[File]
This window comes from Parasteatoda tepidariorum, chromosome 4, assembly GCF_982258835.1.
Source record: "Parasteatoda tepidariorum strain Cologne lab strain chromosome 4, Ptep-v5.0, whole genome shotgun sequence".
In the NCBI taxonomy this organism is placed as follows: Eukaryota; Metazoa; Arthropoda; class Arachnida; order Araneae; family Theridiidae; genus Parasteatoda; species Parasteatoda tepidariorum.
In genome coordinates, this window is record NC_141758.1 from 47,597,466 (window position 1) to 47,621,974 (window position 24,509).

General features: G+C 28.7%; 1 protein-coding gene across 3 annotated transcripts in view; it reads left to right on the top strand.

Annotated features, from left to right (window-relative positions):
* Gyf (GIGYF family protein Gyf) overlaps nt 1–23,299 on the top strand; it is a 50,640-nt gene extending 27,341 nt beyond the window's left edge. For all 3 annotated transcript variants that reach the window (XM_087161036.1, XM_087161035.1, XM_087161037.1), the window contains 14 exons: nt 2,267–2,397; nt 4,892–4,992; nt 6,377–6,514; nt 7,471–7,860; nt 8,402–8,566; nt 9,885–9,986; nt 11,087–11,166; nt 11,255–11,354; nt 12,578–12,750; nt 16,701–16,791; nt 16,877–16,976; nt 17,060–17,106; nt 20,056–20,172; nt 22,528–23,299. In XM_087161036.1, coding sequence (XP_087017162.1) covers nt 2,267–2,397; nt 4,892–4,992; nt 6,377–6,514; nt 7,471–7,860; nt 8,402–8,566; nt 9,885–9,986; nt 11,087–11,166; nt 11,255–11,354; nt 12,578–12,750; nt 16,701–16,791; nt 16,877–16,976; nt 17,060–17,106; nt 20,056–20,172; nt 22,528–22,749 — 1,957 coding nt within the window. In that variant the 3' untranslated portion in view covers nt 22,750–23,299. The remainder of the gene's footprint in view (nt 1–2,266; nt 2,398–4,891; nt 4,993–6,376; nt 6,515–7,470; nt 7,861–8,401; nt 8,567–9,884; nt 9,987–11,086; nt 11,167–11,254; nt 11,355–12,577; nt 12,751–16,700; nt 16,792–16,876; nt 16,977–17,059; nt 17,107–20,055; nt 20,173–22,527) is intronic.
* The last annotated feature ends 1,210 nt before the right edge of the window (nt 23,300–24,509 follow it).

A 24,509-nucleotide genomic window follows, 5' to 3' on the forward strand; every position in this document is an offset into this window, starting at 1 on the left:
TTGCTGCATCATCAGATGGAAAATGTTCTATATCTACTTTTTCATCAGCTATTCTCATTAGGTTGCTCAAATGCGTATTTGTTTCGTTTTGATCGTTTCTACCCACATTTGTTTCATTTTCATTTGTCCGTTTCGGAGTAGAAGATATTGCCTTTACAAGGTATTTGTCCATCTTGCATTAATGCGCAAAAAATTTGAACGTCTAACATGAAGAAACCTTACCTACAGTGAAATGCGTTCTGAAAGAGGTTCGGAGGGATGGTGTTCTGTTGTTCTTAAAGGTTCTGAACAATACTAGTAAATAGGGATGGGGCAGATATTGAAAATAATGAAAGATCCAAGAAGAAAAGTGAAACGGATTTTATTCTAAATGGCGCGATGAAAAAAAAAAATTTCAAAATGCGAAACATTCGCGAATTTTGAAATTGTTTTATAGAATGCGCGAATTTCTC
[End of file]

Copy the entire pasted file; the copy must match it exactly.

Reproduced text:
This window comes from Parasteatoda tepidariorum, chromosome 4, assembly GCF_982258835.1.
Source record: "Parasteatoda tepidariorum strain Cologne lab strain chromosome 4, Ptep-v5.0, whole genome shotgun sequence".
In the NCBI taxonomy this organism is placed as follows: Eukaryota; Metazoa; Arthropoda; class Arachnida; order Araneae; family Theridiidae; genus Parasteatoda; species Parasteatoda tepidariorum.
In genome coordinates, this window is record NC_141758.1 from 47,597,466 (window position 1) to 47,621,974 (window position 24,509).

General features: G+C 28.7%; 1 protein-coding gene across 3 annotated transcripts in view; it reads left to right on the top strand.

Annotated features, from left to right (window-relative positions):
* Gyf (GIGYF family protein Gyf) overlaps nt 1–23,299 on the top strand; it is a 50,640-nt gene extending 27,341 nt beyond the window's left edge. For all 3 annotated transcript variants that reach the window (XM_087161036.1, XM_087161035.1, XM_087161037.1), the window contains 14 exons: nt 2,267–2,397; nt 4,892–4,992; nt 6,377–6,514; nt 7,471–7,860; nt 8,402–8,566; nt 9,885–9,986; nt 11,087–11,166; nt 11,255–11,354; nt 12,578–12,750; nt 16,701–16,791; nt 16,877–16,976; nt 17,060–17,106; nt 20,056–20,172; nt 22,528–23,299. In XM_087161036.1, coding sequence (XP_087017162.1) covers nt 2,267–2,397; nt 4,892–4,992; nt 6,377–6,514; nt 7,471–7,860; nt 8,402–8,566; nt 9,885–9,986; nt 11,087–11,166; nt 11,255–11,354; nt 12,578–12,750; nt 16,701–16,791; nt 16,877–16,976; nt 17,060–17,106; nt 20,056–20,172; nt 22,528–22,749 — 1,957 coding nt within the window. In that variant the 3' untranslated portion in view covers nt 22,750–23,299. The remainder of the gene's footprint in view (nt 1–2,266; nt 2,398–4,891; nt 4,993–6,376; nt 6,515–7,470; nt 7,861–8,401; nt 8,567–9,884; nt 9,987–11,086; nt 11,167–11,254; nt 11,355–12,577; nt 12,751–16,700; nt 16,792–16,876; nt 16,977–17,059; nt 17,107–20,055; nt 20,173–22,527) is intronic.
* The last annotated feature ends 1,210 nt before the right edge of the window (nt 23,300–24,509 follow it).

A 24,509-nucleotide genomic window follows, 5' to 3' on the forward strand; every position in this document is an offset into this window, starting at 1 on the left:
TTGCTGCATCATCAGATGGAAAATGTTCTATATCTACTTTTTCATCAGCTATTCTCATTAGGTTGCTCAAATGCGTATTTGTTTCGTTTTGATCGTTTCTACCCACATTTGTTTCATTTTCATTTGTCCGTTTCGGAGTAGAAGATATTGCCTTTACAAGGTATTTGTCCATCTTGCATTAATGCGCAAAAAATTTGAACGTCTAACATGAAGAAACCTTACCTACAGTGAAATGCGTTCTGAAAGAGGTTCGGAGGGATGGTGTTCTGTTGTTCTTAAAGGTTCTGAACAATACTAGTAAATAGGGATGGGGCAGATATTGAAAATAATGAAAGATCCAAGAAGAAAAGTGAAACGGATTTTATTCTAAATGGCGCGATGAAAAAAAAAAATTTCAAAATGCGAAACATTCGCGAATTTTGAAATTGTTTTATAGAATGCGCGAATTTCTC